Venous insufficiency is a condition characterized by poor circulation and the pooling of blood in the legs. Patients with this condition frequently experience tired, achy, heavy legs at the end of the day, night cramps, and swelling in the feet and ankles.
Varicose veins are clusters of swollen, tangled veins, and they often bulge above the surface of the skin. These veins often fill with blood and can become tender or inflamed.
Spider veins, which are small, thin veins seen at the skin surface, often form from years of venous insufficiency and can be a sign of venous disease below the skin surface.
To diagnose this condition, we perform ultrasounds to find out more information about the health of our patients’ veins.
If venous insufficiency or varicose veins negatively affect our patients’ quality of life, minimally invasive procedures, such as endoscopic vein surgery, laser treatments or sclerotherapy, might be considered.
Common Causes and Risk Factors
Many may already know that women are more prone to get venous disease than men. But do you know why?
The hormones estrogen and progesterone, which are present during various times in a woman’s life, both play a part in the development of venous disease.
As hormone levels fluctuate, damage can occur. Over time, the veins can become dilated and unable to transport blood effectively, causing further swelling and damage to already weakened vein walls. The saphenous vein, which is found in the leg, has been shown to be most sensitive to imbalances in progesterone.
During pregnancy, female hormones will change drastically. Even within the first trimester, many women will begin to develop venous conditions like spider veins and varicose veins. Blood volume increases during pregnancy as well and this increase can put additional stress on weakened veins. While some women will see an improvement in their varicose veins in the months following birth, most will not. With each additional pregnancy, vein damage increases, and abnormal veins tend to stick around lifelong.
During menopause, when women lose these hormones, the smaller veins can dilate and become more visible. With advanced age, the skin may become less elastic and thin, thus making it easier to spot the varicose veins from the surface. Up until this point, some women who have never had varicose veins may start noticing them for the first time. Additionally, those who previously developed varicose veins may see them worsen.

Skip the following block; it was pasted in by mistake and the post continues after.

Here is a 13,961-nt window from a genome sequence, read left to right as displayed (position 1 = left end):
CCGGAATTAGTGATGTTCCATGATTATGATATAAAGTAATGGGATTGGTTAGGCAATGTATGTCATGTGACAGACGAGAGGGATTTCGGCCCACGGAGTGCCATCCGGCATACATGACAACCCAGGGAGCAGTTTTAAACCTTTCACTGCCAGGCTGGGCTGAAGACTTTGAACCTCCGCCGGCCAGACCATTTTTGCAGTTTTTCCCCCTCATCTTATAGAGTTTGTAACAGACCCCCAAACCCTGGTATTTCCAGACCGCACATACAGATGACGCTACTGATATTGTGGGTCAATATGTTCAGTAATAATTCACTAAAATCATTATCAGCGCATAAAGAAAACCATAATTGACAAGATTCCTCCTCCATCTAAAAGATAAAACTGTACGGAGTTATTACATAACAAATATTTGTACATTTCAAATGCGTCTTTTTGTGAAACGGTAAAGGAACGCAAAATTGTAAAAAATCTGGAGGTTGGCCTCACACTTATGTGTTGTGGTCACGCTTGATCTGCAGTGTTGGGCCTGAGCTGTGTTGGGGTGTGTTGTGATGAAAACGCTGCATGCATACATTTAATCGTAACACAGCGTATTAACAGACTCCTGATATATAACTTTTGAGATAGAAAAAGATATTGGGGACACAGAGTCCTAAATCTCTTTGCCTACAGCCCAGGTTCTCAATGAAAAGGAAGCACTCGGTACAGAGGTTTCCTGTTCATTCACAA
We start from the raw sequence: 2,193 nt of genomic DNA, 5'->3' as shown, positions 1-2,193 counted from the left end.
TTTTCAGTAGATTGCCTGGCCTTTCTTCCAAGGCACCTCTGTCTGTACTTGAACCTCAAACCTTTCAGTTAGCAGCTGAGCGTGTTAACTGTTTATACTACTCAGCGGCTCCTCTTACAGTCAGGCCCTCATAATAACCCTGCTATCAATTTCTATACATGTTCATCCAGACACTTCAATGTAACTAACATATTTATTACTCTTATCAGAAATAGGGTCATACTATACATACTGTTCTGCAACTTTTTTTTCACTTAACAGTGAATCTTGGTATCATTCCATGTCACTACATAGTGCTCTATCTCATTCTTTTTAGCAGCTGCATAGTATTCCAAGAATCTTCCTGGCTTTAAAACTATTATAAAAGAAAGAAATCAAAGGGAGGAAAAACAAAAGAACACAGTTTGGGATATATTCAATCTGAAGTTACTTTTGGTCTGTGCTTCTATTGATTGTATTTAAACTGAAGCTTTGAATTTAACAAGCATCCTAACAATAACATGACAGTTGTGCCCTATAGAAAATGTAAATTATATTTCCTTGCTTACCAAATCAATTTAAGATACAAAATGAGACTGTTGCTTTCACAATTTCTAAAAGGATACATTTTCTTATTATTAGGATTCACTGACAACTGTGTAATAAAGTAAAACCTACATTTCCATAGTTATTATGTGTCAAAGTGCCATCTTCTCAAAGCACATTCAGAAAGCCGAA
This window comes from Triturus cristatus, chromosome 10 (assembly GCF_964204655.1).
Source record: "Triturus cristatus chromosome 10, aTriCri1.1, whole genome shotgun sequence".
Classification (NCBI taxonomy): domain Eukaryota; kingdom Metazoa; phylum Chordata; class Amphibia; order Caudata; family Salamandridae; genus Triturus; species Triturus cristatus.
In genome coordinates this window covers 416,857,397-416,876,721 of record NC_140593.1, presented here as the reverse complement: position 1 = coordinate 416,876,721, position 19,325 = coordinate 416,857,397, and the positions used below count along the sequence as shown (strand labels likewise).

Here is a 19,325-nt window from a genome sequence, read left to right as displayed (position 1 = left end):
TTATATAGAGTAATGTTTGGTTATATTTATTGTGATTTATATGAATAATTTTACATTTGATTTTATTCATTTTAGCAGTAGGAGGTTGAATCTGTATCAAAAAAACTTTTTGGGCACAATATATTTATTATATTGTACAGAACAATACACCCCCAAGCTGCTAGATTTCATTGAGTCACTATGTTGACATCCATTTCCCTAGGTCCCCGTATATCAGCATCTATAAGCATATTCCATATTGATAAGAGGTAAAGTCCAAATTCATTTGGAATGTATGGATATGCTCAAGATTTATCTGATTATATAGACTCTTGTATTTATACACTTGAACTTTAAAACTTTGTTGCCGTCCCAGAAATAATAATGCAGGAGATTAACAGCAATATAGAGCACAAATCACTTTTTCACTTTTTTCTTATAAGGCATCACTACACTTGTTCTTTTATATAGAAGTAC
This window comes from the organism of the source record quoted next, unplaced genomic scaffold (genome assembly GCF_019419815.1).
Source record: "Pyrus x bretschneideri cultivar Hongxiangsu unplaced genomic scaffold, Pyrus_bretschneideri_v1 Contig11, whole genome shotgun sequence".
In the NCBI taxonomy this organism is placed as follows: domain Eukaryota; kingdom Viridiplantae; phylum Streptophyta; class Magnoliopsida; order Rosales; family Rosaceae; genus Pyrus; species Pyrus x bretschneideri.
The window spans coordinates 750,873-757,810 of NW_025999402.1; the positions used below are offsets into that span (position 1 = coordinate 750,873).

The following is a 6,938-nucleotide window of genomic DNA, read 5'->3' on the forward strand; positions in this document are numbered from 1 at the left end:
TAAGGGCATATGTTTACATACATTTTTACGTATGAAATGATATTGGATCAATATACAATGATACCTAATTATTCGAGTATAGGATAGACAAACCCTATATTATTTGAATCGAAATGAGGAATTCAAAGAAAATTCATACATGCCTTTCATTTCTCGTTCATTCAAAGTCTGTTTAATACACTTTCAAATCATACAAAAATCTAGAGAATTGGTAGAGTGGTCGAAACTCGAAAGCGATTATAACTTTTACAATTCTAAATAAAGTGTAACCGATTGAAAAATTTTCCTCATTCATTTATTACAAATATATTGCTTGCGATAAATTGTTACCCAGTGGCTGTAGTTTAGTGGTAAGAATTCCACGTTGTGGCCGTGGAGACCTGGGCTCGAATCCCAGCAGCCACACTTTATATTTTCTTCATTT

While varicose veins can be part hereditary, there are steps you can take to minimize their formation.
- If you have a desk job or spend a lot of time sitting down, getting your blood flowing can improve vein health and the appearance of varicose veins. Getting your circulation going can help remove the heavy pressure in legs with malfunctioning varicose veins.
- Stay Cool:
- Getting overheated can make varicose veins worse. The heat causes your veins to dilate and open up more than they should, allowing the blood to get trapped.
- It seems counterintuitive, but consuming water will keep the blood inside the veins and reduce your risk of swollen legs and feet.
- Compression and elevation:
- Prevention is key. If you are on your feet for long periods of time, using compression socks for support will help keep the veins from swelling. Additionally, frequent elevation of the legs will help keep the blood moving along.
Seek Professional Help
Lastly, if you believe that you are being affected by your veins, be evaluated! The misconception that vein disease is a cosmetic problem is a thing of the past. Today’s science allows us to understand the mechanism of venous disease and that knowledge helps our patients feel better. With the use of minimally invasive therapies, patients can start to have the relief they deserve.
About The Author
Dr. Emily Lagergren is board certified in Vascular and General Surgery. Originally from Florida, she started her training at Wake Forest University before completing her education at Emory University. Dr. Lagergren has been with Vascular Surgical Associates for the past 4 years. Women’s health is very important to Dr. Lagergren. “All too often women get sidetracked taking care of others, before they will even acknowledge their own health. Sure, it is commonplace, but it is not always right.” Take some time for yourself and come meet Dr. Lagergren to discuss your vascular health. Dr. Lagergren lives in Cobb county with her husband and two children.